Who decides on whether or not to withdraw end of life care? The question arises not only when an older person or terminally ill person is reaching the end of their lives, but even for children suffering from untreatable conditions. Do the parents have the right to decide to continue or withdraw end of life care?
The Alfie Evans Case
Alfie was born to parents Tom Evans and Kate James, from Bootle in Merseyside, on 9 May 2016.
He was first admitted to Alder Hey Children’s Hospital in Liverpool in December 2016 after suffering seizures. Doctors diagnosed a degenerative neurological condition, which they have not been able to identify definitively.
Alfie’s parents and the hospital clashed over what should happen to Alfie, who had been in a semi-vegetative state for more than a year.
His parents said they wanted to fly him to a hospital in Italy but this was blocked by Alder Hey, which said continuing treatment was “not in Alfie’s best interests”.
The Alder Hey Children’s Hospital NHS Foundation Trust went to the High Court to seek a declaration that “continued ventilator support is not in Alfie’s best interests and in the circumstances it is not lawful that such treatment continue”.
Sitting at the High Court in Liverpool, Mr Justice Hayden began overseeing the case on 19 December.
Alder Hey said scans showed “catastrophic degradation of his brain tissue” and that further treatment was not only “futile” but also “unkind and inhumane”.
But his parents disagreed and wanted permission to fly him to the Bambino Gesu Hospital in Rome in the hope of prolonging his life.
Three days after Tom and Kate Evans abandoned their legal fight, their son Alfie died.
The key to understanding the case is one very simple but far-reaching principle of English law. Once a dispute comes before a court over the care of a child, the Children Act 1989 provides that the welfare of the child is the paramount consideration.
In ordinary family disputes it means that when considering where a child should live following a divorce, for example, fairness towards the parents is, in itself, irrelevant. The only question for the judge is “Where do this child’s best interests lie?” In ‘end of life’ cases such as Alfie’s—or the similarly tragic case of Charlie Gard, which came before the court last year—exactly the same principle applies.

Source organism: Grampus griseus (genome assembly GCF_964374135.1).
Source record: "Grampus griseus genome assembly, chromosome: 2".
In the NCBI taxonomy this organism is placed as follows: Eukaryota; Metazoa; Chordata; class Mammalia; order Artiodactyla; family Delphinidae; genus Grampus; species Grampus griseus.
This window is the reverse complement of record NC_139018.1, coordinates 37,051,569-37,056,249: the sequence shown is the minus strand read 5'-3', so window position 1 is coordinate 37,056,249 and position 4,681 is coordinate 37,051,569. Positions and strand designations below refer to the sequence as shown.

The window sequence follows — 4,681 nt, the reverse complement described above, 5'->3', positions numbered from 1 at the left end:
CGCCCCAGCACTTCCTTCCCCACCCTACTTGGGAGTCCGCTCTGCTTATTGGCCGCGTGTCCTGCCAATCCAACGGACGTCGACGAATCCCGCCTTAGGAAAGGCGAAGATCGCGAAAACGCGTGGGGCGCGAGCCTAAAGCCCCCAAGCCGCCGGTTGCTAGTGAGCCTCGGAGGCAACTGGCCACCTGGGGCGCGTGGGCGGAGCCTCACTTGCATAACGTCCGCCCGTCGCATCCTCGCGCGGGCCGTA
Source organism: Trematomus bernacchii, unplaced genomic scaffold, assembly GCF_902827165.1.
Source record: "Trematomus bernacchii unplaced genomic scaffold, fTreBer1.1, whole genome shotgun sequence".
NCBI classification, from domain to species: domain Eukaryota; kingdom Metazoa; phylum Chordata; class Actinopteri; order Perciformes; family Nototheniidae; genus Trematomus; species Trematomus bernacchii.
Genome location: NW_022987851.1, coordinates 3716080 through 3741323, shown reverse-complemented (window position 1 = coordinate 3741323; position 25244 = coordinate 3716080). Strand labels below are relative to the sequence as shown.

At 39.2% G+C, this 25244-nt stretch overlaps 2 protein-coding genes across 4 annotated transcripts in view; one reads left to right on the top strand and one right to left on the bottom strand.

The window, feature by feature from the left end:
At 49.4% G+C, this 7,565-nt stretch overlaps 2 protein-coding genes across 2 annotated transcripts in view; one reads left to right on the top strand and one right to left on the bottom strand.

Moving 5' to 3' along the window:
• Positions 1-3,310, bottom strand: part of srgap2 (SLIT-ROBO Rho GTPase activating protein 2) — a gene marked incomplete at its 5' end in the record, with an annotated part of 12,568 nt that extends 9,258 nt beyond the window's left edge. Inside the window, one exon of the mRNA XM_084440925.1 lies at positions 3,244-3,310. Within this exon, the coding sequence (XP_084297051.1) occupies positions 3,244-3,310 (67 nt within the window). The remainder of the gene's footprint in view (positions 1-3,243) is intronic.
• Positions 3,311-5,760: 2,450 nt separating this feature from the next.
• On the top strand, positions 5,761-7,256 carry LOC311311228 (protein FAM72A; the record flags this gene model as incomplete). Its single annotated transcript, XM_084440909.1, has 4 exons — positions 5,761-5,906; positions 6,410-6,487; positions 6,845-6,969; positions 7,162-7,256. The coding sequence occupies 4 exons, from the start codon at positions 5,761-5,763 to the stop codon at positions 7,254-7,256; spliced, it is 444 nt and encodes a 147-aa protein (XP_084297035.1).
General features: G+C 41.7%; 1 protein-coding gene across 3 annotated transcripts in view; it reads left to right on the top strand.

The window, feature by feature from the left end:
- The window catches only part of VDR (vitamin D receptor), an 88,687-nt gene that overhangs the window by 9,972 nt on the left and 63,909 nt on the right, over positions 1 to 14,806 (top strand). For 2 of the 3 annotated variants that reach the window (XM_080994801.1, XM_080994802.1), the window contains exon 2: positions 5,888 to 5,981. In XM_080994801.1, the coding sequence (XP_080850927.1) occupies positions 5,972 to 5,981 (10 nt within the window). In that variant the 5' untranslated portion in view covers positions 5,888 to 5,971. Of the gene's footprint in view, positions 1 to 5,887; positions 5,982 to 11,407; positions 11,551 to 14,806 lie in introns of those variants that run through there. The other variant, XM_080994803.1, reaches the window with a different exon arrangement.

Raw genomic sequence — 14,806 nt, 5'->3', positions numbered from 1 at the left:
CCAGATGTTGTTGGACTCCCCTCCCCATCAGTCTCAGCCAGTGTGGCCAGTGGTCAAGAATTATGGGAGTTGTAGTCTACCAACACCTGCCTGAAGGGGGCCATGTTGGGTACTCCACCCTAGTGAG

Very often, of course, parents and doctors will agree, even though the answer is frequently unclear. Parents usually agree to be guided by medical advice and expertise, and doctors are prepared to be flexible and to accommodate the views of parents as far as they can.
When doctors and parents cannot agree, unless parents are given carte blanche to do anything they like, someone must decide. In accordance with the stipulations of the 1989 Act, the role of the Judge is:
… to take over the parents’ duty to give or withhold consent in the best interests of the child. It is the role and duty of the court to do so and to exercise its own independent and objective judgment. [See eg: Kings College Hospital NHS Trust v. Thomas and Haastrup  EWHC 127 (Fam)]
Sometimes the best possible medical treatment is palliative, with the aim of simply alleviating pain and discomfort. Patients who are able to make their views known can, and often do, tell their doctors to desist from life-saving treatment. Children too young or too sick to voice a wish do not have that option.
Who, then, should speak for the child? The parents will almost always be the child’s strongest advocate, (although the law also provides for the appointment of a ‘guardian,’ an independent voice in court to argue for what he or she perceives to be the child’s interests). But, just as parents can sometimes be wrong in demanding that treatments (such as blood transfusions) be withheld, so they can also sometimes be wrong in demanding that futile treatment be continued.
At issue in Alfie’s case was the question of whether his best interests were served by continuing with life-sustaining treatment, including the provision of artificial ventilation and feeding by means of a tube into the small intestine, or by withdrawing it and providing only palliative care.
End of Life Care in Queensland
Health care includes withholding or withdrawing life-sustaining treatment if commencing or continuing the treatment would be inconsistent with good medical practice (i.e. medical and ethical standards, and practice and procedures of the medical profession in Australia).
A substitute decision-maker can make most decisions about medical treatment for a person at the end of life, including consenting, or refusing to consent, to medical treatment, including life-sustaining treatment.
In Queensland if a substitute decision-maker has made a decision to withhold or withdraw life-sustaining treatment, the decision will only be followed by a health professional if he or she believes that commencing or continuing the treatment would not be good medical practice. This means that if the health professional believes the life-sustaining treatment should continue because it is good clinical practice, then the substitute decision-maker’s decision to withhold or withdraw the treatment will be overruled.
In Queensland it is offence for a health professional to carry out health care (including withholding and withdrawing life-sustaining treatment) on a person with impaired capacity unless:
- there is legislation allowing the health care to be given without consent;
- consent to the health care is given by a substitute decision-maker; or
- the health care is authorised by the Supreme Court.
This results in an unusual legal position in Queensland in relation to futile treatment.
If you have questions about end of life care, advance health directives, enduring powers of attorney or any other estate planning question, contact our experienced team today. We offer a FREE, 10-minute phone consultation.